The silver real (Spanish: real de plata) was the currency of the Spanish colonies in America and the Philippines. In the seventeenth century the silver real was established at two billon reales (reales de vellón) or sixty-eight maravedíes. Gold escudos (worth 16 reales) were also issued. The coins circulated throughout Spain's colonies and beyond, with the eight-real piece, known in English as the Spanish dollar, becoming an international standard and spawning, among other currencies, the United States dollar. A reform in 1737 set the silver real at two and half billon reales (reales de vellón) or eighty-five maravedís. This coin, called the real de plata fuerte, became the new standard, issued as coins until the early 19th century. The gold escudo was worth 16 reales de plata fuerte.
Coins were produced at mints in Bogotá, Caracas, Guatemala City, Lima, Mexico City, Popayán, Potosí, Santo Domingo and Santiago. For details, see the:
After the independence of Spain's colonies, the real was replaced by currencies also denominated in reales and escudos, including the Argentine real, Central American Republic real, Ecuadorian real, Honduran real, Paraguayan real and Santo Domingo real.
From 1572 to 1773 Spanish colonial silver coins were cobs. Initially cut from a silver bar and hammer struck on a coin die, they were accurate in weight, though sometimes debased in precious metal content. However unlike machined coins, they were often irregular in shape, especially if a too-thick coin was clipped by the mint to reach the proper weight. After 1732 similar, but better shaped cobs were produced on screw presses. Cob denominations were 1⁄2, 1, 2, 4, and 8 reales. When circulating in New England the larger coins might be cut to give intermediate values; since a real was nicknamed a "bit", the expression "two bits" came to mean a quarter dollar.
Unlike in Spain, the copper coins were generally not struck by the colonial mints. Most issued silver coins in denominations of 1⁄4, 1⁄2, 1, 2, 4 and 8 reales and gold coins for 1⁄2, 1, 2, 4 and 8 escudos. Exceptions were the Santo Domingo mint, which did strike maravedíes in the sixteenth century and the Caracas mint which issued fraction of real copper coins in the early nineteenth century to facilitate commerce.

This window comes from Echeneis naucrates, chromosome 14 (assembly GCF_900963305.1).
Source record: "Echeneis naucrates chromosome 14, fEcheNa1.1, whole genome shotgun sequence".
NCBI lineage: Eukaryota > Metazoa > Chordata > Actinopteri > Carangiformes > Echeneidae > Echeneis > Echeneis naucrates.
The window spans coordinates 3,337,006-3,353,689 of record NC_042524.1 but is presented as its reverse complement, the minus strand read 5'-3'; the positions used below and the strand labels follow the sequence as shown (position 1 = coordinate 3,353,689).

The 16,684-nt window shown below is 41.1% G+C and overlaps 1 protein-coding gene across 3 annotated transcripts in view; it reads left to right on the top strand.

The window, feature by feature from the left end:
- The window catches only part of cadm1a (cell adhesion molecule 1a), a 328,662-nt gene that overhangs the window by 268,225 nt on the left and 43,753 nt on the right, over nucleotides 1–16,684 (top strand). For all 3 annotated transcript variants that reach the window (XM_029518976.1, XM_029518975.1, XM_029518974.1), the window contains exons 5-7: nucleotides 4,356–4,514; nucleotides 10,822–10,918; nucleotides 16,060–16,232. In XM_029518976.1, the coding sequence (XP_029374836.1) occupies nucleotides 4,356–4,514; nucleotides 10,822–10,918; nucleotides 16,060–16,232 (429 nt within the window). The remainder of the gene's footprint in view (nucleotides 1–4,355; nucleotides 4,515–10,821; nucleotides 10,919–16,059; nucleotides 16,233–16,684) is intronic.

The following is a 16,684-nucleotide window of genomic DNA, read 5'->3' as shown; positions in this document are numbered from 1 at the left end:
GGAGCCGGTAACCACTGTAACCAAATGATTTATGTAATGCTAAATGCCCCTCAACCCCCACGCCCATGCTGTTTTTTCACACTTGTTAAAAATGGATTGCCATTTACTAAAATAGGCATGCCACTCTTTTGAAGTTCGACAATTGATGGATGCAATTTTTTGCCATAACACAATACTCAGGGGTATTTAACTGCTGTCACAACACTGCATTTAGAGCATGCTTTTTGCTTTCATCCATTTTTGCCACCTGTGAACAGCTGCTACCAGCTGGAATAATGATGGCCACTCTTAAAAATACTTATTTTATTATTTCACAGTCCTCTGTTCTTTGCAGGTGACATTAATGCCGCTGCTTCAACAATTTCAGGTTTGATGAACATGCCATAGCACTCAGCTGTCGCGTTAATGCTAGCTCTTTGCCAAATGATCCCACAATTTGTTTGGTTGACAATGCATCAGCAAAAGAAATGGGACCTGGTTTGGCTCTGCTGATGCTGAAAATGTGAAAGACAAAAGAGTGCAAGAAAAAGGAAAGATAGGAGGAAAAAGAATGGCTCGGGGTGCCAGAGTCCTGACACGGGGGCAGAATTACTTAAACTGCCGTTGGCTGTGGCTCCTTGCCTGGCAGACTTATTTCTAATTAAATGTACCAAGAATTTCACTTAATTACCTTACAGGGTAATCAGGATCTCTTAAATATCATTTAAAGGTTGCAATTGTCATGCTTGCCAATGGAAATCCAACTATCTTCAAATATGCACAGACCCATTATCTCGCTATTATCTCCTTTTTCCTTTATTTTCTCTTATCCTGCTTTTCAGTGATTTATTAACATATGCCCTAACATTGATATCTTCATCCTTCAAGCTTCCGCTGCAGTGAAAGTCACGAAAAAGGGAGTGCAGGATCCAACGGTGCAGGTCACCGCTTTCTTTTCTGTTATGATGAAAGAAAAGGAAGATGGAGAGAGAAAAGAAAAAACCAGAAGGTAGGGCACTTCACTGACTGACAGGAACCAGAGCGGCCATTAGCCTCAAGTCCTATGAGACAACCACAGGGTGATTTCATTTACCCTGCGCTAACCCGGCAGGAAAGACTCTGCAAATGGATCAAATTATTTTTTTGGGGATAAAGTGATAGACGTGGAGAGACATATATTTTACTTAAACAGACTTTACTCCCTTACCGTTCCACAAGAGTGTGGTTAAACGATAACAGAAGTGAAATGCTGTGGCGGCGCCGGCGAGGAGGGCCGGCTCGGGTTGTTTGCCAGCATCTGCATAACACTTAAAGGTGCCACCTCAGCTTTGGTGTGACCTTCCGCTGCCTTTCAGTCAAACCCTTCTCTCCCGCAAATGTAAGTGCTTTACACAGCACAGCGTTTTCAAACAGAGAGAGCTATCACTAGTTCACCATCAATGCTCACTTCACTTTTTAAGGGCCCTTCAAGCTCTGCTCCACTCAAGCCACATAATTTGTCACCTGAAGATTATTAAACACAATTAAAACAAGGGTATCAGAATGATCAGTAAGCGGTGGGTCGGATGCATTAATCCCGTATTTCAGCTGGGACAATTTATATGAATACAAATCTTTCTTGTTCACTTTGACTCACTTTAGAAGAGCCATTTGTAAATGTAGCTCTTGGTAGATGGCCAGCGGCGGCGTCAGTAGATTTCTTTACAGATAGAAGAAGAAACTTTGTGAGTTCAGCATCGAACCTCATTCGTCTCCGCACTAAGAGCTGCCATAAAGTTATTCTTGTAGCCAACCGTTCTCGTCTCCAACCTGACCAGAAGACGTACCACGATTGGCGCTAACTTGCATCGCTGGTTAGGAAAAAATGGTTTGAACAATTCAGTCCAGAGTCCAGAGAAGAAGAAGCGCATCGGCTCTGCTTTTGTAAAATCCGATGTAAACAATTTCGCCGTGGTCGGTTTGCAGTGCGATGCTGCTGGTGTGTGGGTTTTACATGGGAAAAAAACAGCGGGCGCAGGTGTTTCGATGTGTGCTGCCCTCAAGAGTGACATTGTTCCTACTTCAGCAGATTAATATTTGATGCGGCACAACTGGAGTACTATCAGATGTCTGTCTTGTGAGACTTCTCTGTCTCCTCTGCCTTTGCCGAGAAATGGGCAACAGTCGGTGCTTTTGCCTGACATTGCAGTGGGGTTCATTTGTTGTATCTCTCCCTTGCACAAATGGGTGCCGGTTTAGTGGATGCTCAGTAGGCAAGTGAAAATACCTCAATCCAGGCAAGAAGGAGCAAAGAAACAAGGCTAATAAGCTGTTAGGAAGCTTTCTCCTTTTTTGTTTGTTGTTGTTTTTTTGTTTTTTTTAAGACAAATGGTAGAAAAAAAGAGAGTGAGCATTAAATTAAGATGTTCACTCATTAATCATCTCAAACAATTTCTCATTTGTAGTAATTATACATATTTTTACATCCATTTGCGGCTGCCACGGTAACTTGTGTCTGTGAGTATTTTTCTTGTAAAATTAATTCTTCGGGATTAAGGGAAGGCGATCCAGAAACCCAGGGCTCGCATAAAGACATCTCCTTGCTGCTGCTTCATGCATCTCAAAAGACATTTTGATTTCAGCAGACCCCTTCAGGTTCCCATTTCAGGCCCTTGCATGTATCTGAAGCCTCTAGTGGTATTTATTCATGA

Columnarios are silver coins that were minted by Spain from 1732 to 1773 throughout its New World colonies. While the majority of columnarios were struck in Mexico, smaller mints existed in Guatemala; Lima, Peru; Santiago, Chile; Potosí, Bolivia; and Colombia. The base denomination is an 8 reales coin (aka Piece of eight or Spanish dollar). Other minor denominations included 4 reales, 2 reales, 1 real, and 1/2 real. The 8 reales coin is the predecessor to the American dollar. Before the United States Mint was in production, columnarios circulated, along with other coinage, in the US colonies, as legal tender until the middle of the 19th century.
Prior to the columnario, Spanish coins were hammer struck. These rather crude looking coins were called cobs. Clipping was a problem with cobs as it was easy to shave small amounts of silver from their edges, and although this action was punishable by death, it was still a widespread occurrence. The columnario, unlike the odd-shaped cob, is a round coin with milled edges which makes clipping detectable and less likely to occur.
The design of the columnario consists on the reverse of two worlds — representing the new world and old world — with a royal crown above. Below are the waves of the sea that separate the worlds and on the left and right are columns (hence the name "columnarios") representing the Pillars of Hercules adorned with crowns and wrapped with a banner spelling "PLUS ULTRA", meaning "more beyond". The reverse also has the letters "VTRAQUE VNUM", referring to the Old and New Worlds, "Both are One", and the date at the bottom, with mint marks on both sides.
The obverse features the crown's name followed by "D G HISPAN ET IND REX", meaning, "By the Grace of God, King of Spain and the Indies." The assayer's mark is on the left and the denomination on the right of a large Spanish shield which is adorned with a royal crown atop. Various florets, rosettes, stops, and other features are used to separate features.
The edge has a repeating laurel leaf design which is very difficult to counterfeit and is often used for authentication purposes.
Currently, the Mexican 8 reales columnario is worth US$200 or more, depending on condition. Specimens from other mints fetch much higher values due to their rarity.